stated, “We all want to be born perfect, but none of us are, and everyone has a right to live, perfect or not.” Rachel Mullen, a member of the Cuyahoga County chapter of Ohio Right to Life, said in an interview, “we need this bill so that [babies with Down syndrome] can be born, and not culled.”

Teaching Note:

Bioethics examines the moral dimensions surrounding the use of medical technology, raising questions such as: Should all scientific advances in medicine be made available to all? Do some advances conflict with society’s values and morals? What role should the government play in the moral decision-making of individuals insofar and with respect to limiting or expanding choices available? These are broader questions to keep in mind while reading and discussing this case study.

Discussion Questions

1. According to those opposing the legislation, what harm is done by limiting women’s freedom to terminate a pregnancy? According to supporters of the legislation, what is the harm done by not limiting women’s freedom to terminate a pregnancy?

2. Who are all of the moral agents in this case? Who are the subjects of moral worth? Explain your reasoning.

3. Since Roe v. Wade holds that first-trimester abortions are legal, is it ethically permissible to limit the freedom of women who do not wish to bear babies with birth defects if the diagnosis and the procedure take place in the first trimester? Why or why not?

4. If it is legal to abort babies with disabilities like Down syndrome, what message does this convey about the value that society places on the lives of persons with disabilities?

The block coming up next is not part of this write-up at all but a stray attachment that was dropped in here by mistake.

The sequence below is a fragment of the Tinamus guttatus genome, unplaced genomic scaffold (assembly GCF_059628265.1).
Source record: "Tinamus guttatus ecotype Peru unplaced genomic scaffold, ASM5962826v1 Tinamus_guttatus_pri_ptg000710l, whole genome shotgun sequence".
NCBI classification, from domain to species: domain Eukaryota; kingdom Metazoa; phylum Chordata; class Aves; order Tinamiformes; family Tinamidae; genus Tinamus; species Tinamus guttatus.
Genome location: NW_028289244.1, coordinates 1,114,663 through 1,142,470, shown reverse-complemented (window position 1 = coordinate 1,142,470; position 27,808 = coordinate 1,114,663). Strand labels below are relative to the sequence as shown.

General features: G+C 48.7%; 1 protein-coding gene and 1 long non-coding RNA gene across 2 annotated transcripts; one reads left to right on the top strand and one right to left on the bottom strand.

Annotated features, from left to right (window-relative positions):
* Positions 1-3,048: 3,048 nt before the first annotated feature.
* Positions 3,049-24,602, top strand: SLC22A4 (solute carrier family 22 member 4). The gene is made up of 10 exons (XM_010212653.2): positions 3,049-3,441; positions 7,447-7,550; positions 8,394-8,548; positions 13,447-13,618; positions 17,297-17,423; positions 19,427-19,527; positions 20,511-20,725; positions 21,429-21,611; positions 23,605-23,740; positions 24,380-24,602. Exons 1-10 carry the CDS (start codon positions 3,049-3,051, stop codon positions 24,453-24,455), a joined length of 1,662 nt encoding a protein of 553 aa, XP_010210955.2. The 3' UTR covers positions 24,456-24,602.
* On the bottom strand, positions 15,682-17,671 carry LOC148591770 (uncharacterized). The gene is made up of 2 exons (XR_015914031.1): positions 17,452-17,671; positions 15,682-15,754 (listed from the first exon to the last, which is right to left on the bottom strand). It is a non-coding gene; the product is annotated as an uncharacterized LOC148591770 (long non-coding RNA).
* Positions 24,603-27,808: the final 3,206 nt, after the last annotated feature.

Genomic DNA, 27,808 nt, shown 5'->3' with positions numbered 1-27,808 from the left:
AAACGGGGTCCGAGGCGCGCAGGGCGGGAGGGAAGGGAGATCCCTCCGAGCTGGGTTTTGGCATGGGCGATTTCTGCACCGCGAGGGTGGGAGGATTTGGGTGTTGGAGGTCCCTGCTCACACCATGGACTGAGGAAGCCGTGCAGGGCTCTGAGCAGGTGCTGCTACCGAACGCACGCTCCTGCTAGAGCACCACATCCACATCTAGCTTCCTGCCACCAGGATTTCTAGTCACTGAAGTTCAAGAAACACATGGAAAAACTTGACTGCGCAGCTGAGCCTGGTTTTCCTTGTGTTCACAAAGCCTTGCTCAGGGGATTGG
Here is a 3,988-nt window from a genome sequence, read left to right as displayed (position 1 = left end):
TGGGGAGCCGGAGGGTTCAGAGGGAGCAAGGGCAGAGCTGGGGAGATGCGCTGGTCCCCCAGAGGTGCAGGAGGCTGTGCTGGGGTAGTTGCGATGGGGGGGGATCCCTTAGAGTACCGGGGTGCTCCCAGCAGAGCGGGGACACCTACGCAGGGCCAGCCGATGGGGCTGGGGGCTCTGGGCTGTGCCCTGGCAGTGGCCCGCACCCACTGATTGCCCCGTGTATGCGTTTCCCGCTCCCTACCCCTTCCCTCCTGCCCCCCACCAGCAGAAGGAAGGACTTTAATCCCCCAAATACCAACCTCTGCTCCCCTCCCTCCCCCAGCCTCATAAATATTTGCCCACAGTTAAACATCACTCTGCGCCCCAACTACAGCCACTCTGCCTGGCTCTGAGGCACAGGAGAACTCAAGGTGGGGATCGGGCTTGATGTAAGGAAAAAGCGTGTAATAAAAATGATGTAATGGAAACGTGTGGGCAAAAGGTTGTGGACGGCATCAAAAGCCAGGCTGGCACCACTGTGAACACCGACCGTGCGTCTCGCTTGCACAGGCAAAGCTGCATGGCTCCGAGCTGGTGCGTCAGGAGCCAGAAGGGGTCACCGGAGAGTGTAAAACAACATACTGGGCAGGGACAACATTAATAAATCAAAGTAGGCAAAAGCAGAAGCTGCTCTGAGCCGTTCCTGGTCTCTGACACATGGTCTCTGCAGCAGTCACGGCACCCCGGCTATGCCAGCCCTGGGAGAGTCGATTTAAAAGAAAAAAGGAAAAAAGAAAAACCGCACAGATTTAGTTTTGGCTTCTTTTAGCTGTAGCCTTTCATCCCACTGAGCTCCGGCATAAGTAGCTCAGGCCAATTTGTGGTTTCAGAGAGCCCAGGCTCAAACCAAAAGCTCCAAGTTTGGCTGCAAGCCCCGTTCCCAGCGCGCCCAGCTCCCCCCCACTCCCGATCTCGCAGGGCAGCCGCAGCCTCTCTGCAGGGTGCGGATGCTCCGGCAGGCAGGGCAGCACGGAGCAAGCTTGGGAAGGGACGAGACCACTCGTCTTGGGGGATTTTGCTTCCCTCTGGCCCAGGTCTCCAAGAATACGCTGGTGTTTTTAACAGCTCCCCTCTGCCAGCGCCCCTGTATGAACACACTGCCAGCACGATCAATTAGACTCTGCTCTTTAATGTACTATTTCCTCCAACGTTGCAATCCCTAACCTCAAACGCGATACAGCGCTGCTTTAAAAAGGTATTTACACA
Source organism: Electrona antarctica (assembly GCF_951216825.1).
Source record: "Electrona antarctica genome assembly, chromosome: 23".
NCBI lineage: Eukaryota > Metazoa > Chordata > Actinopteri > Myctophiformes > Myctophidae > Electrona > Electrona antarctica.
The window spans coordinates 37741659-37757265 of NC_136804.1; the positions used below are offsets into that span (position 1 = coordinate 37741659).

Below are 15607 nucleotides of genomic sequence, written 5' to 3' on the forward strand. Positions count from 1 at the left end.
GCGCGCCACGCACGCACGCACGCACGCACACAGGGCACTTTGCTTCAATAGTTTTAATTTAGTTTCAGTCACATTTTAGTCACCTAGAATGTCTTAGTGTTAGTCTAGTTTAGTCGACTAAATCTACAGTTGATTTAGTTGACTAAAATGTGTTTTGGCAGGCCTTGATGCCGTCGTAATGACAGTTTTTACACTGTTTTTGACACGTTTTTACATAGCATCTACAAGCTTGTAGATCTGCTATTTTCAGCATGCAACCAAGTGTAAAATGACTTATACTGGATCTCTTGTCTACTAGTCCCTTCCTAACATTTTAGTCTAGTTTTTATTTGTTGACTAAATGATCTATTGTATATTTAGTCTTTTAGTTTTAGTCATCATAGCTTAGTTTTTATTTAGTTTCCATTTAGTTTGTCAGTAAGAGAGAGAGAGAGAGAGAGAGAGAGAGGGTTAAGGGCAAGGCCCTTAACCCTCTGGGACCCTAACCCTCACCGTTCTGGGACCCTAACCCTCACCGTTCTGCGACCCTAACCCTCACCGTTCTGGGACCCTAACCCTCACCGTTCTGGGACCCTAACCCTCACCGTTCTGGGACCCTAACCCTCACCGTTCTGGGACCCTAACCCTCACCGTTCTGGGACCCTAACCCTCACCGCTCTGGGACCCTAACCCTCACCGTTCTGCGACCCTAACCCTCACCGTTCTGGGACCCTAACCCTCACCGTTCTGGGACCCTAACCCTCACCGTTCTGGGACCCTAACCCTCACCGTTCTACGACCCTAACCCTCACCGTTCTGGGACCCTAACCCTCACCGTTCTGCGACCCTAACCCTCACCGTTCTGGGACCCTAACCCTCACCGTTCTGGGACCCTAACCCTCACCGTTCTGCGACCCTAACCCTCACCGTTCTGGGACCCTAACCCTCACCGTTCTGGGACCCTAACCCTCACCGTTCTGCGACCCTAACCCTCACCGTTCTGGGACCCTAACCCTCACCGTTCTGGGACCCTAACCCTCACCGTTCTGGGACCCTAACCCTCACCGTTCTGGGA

5. If the Ohio Legislature decides to criminalize abortion in cases where the motivation for abortion is a prenatal diagnosis of Down syndrome, does the Legislature have an ethical responsibility to ensure that poor families are not driven into bankruptcy by the high medical and educational costs of raising children with disabilities? Why or why not?

6. Should physicians be required to divulge the motivation for terminating a pregnancy? Do you think this is an ethically defensible reason to breach doctor-patient confidentiality? Explain your reasoning.

7. Should parents have the freedom to decide whether to abort for other reasons, such as the discovery that the fetus will be born deaf or diabetic? In a free society, should the government limit the reproductive options of families who will be left with a financial, emotional, and physical burden as a result? Explain.


Prenatal diagnosis and selective abortion: a challenge to practice and policy

Baby conceived to provide cell transplant for his dying sister

The problem with an almost-perfect genetic world

Ohio bill would ban abortion if Down syndrome is reason

First-Trimester or Second-Trimester Screening, or Both, for Down’s Syndrome

Prenatal diagnosis of Down syndrome: a systematic review of termination rates (1995-2011)

Ethics Questions Arise as Genetic Testing of Embryos Increases

Wanting babies like themselves, some parents choose genetic defects

Prenatal whole-genome sequencing — is the quest to know a fetus’s future ethical?

Cadavers in Car Safety Research

In 1993, it was widely disclosed that research engineers at Heidelberg University in Germany had used 200 adult and child cadavers in simulated car crash tests. The researchers argued that the use of human cadavers was necessary to study the actual effects of these crashes on the body. They insisted that the research would save lives because it would help engineers design safer cars.